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Thread: The "nofollow" tag

  1. #1
    Member PaulMycroft's Avatar
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    The "nofollow" tag

    Hi guys,

    Can you explain the "nofollow" tag and how it can be implemented to help the internal link structure of a Web site and improve the flow of link juice.

    From SEOmoz:
    "We nofollowed dozens of links on many of our template pages to help control the flow of link juice through to our more important pages - the content in the Blog, YOUmoz, Marketplace, and Articles."

    Apparently, this benefited their Web site: SEOmoz | Sculpting with Nofollow Works Pretty Darn Well

    Should I apply the "nofollow" tag to my navigation so that less important pages like Terms, Privacy, etc. will redirect their link juice to more important pages?

    Thanks.
    All the best,
    Paul Mycroft
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  2. #2
    WebProWorld MVP Dubbya's Avatar
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    Re: The "nofollow" tag

    To a search engine, external links are seen as an endorsement of sorts. You'll share page rank and feed the linked site traffic.

    In using the "rel=nofollow" attribute, you're telling the search engine that you're happy to provide a link that it's worth spidering but that you want to retain your PR.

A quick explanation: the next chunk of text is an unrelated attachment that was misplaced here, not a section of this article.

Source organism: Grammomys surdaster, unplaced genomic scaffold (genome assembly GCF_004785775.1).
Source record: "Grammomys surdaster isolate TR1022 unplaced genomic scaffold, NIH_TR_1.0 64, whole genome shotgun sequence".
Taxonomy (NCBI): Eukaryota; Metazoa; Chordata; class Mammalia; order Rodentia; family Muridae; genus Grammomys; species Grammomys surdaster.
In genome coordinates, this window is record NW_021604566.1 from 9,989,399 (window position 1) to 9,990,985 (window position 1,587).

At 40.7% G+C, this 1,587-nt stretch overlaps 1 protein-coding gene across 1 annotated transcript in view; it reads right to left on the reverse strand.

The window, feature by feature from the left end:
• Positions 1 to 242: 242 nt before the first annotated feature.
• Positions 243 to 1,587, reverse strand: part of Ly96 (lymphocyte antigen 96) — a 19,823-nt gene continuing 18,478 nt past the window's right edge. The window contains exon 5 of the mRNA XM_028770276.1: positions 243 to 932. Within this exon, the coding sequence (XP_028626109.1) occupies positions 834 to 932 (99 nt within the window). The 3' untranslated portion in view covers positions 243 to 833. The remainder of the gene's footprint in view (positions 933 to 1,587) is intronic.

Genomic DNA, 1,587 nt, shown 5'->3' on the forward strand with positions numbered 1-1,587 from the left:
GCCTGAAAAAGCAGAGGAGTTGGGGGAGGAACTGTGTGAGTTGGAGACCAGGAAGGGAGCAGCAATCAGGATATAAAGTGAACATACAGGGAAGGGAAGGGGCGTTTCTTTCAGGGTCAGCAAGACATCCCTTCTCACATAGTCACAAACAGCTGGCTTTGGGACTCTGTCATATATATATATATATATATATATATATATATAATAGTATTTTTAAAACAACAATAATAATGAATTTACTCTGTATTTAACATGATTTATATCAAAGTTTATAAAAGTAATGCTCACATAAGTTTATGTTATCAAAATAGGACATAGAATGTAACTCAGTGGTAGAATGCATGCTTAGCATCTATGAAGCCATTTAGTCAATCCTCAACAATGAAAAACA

3. #3
    WebProWorld MVP Dubbya's Avatar
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    Re: The "nofollow" tag

    Update:

    according to an article at Search Engine Watch, using the nofollow attribute in your own navigation might be counterproductive, so it's not recommended.

    You definitely DO NOT want to use the attribute on links to your own pages. Do that, and you'll deprive your own pages from the chance of influencing how your other pages rank.

    Having said this, I've no doubt some people will try playing with the new tag as a means to "hoard" PageRank that's passed on to only a few pages in your site. For example, your home page might link to 25 of your internal pages. Using the new attribute, you could exclude all but five of these pages. Do that, and you might possibly cause Google to give those five pages more credit.

    Maybe. Perhaps. And perhaps the search engines may make other changes down the line. Rather than get tricky with this tag, I'd recommend using it as intended for now -- as a means to flag that there are certain links on your web site that you didn't place there.